This is the latest post in a series announcing resources created for the Scholarly Communication Notebook, or SCN. The SCN is a hub of open teaching and learning content on scholcomm topics that is both a complement to an open book-level introduction to scholarly communication librarianship and a disciplinary and course community for inclusively sharing models and practices. IMLS funded the SCN in 2019, permitting us to pay creators for their labor while building a solid initial collection. These works are the result of one of three calls for proposals (our first CFP was issued in fall 2020; the second in late spring ‘21, and the third in late fall 2021).
Today we’re excited to share “Understanding Community-University Knowledge Exchange: A Case Study of the Making Research Accessible Initiative (MRAi)” (available in the SCN OER Commons Hub and in Google Docs). This project was created by Heather O’Brien, Luanne Sinnamon, Mandy Choie, and Nick Ubels. They note that community/university partnerships haven’t always been mutually beneficial, and that info professionals have a role to play in supporting greater equity in these interactions. Here are the creators to introduce their resources:
The Downtown Eastside (DTES) Research Access Portal (RAP) is a knowledge exchange platform designed through a collaboration between the University of British Columbia (UBC) Library and Learning Exchange, with input from DTES neighborhood members in Vancouver, Canada. It was DTES community members who identified such a platform as an important priority for the University to address. The DTES experiences deep, systemic inequities  and draws considerable attention from researchers. This has led to over-research: repetitive studies on a narrow scope of issues, limited reciprocity in sharing research priorities and findings, and limited evidence of research impact . In 2015, the UBC Learning Exchange partnered with the UBC Library to establish the Making Research Accessible Initiative (MRAi) and began to build the RAP based upon principles of university-community knowledge exchange.
The RAP is devoted to increasing access to and dialogue around research, and is a valuable learning environment for library and information science (LIS) students to grapple with complex issues of access, system design and representation in legacy classification systems. Drawing on the RAP as a case study, we developed an Open Education Resource (OER) for LIS courses and professional development. Courses in LIS programs focus on publishing practices, open access, copyright and evaluation and consider the roles of librarians, publishers, scholars, policy makers, and funding agencies. It is increasingly important to consider community members whose lives are directly impacted by research in order to holistically assess research impact. Information professionals have a critical role to play in the shift to broader, more inclusive and impactful approaches to scholarly communication .
The OER, consisting of an Instructor’s Guide and accompanying presentation Slide Deck with speaking notes, emphasizes three primary themes:
- Principles and practices of community engagement for knowledge exchange;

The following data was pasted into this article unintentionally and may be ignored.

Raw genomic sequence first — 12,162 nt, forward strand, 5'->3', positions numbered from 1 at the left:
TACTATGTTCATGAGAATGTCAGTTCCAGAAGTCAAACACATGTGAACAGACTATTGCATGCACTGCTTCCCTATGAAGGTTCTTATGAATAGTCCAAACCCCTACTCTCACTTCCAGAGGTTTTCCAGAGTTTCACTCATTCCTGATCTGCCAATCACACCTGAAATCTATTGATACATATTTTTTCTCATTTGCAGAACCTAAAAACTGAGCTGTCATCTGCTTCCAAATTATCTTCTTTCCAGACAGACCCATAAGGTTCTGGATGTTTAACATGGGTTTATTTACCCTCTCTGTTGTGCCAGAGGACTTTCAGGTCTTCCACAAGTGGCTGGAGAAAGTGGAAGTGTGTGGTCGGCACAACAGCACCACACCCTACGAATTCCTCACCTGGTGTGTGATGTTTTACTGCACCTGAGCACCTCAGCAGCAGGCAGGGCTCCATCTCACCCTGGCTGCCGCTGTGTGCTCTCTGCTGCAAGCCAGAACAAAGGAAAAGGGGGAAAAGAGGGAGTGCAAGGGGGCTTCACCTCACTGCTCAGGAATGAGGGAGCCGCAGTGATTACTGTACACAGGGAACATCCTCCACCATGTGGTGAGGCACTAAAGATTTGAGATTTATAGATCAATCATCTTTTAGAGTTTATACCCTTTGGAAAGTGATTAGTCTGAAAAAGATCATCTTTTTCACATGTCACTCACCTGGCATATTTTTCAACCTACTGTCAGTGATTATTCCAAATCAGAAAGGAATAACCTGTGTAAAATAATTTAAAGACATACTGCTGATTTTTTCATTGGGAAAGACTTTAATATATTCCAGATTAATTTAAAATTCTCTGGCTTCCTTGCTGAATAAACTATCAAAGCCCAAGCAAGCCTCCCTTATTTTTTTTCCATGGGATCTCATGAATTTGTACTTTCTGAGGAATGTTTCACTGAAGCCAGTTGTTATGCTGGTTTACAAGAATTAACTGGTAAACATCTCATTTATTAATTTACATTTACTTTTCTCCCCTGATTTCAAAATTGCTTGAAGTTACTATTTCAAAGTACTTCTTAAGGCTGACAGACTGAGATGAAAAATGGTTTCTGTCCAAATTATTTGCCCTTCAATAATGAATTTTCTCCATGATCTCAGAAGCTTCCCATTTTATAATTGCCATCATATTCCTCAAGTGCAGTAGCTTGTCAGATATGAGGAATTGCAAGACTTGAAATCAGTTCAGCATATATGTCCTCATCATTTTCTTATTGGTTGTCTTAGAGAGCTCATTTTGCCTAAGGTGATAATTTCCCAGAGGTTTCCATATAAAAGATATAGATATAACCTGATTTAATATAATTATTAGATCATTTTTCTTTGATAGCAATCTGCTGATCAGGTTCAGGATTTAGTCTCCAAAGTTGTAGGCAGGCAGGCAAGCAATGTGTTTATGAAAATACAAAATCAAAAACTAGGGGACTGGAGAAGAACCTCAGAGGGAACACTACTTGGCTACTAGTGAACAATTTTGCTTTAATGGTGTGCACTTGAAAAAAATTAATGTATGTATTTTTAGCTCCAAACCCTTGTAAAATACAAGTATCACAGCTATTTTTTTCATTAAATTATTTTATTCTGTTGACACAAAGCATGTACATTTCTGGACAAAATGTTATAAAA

- Meaningful access to research for non-academic audiences;
- Research ethics in historically marginalized and underrepresented communities.
We have organized the OER to consist of a “core” module, “Community-based knowledge exchange and mitigating information privilege” and three pathways: 1) “Information access and alternative formats,” 2) “Supporting community led research,” and 3) “Community engagement and services.” Instructors can “mix and match” content from the pathways depending on available class time, course structure, and student interests. The core and pathway modules include learning objectives, a wide selection of open access academic and professional articles, books, blogs, websites, videos and multimedia, and active learning activities for in-person or online delivery.
While the DTES RAP is used as a case study for the OER, we encourage instructors to apply examples from their local contexts. The OER is a useful tool for infusing community perspectives in discussions of scholarly communication; promoting ethical, democratic research practices, and supporting (emerging) librarians working with diverse communities. We welcome feedback on the module as well as interest in connecting about the Making Research Accessible initiative. Please contact us by e-mail at email@example.com.
- DTES Literacy Roundtable. (2017). Strengthening literacy in the Downtown Eastside: Vision, goals and action plan of the DTES Literacy Roundtable. http://decoda.ca/wp-content/uploads/Vancouver_Downtown-Eastside_SD39_2015.pdf
- Boilevin, L., Chapman,…& Pham, S. (2019). Research 101: A manifesto for ethical research in the Downtown Eastside. https://dx.doi.org/10.14288/1.0377565
- De Forest, H., Freund, L., McCauley, A., O’Brien, H. L., & Smythe, S. (2019). Building infrastructures for university-community knowledge exchange: The role of information professionals and literacy educators. Proceedings of the Annual Conference of CAIS / Actes Du congrès Annuel De l’ACSI. DOI: https://doi.org/10.29173/cais1073
About the Authors
Heather O’Brien is Associate Professor at the UBC School of Information.
Luanne Sinnamon is Associate Professor at the UBC School of Information.
Mandy Choie is a recent graduate of UBC’s Master of Library and Information Studies program.
Nick Ubels is a community engagement librarian at the UBC Learning Exchange and UBC Library’s Irving K. Barber Learning Centre.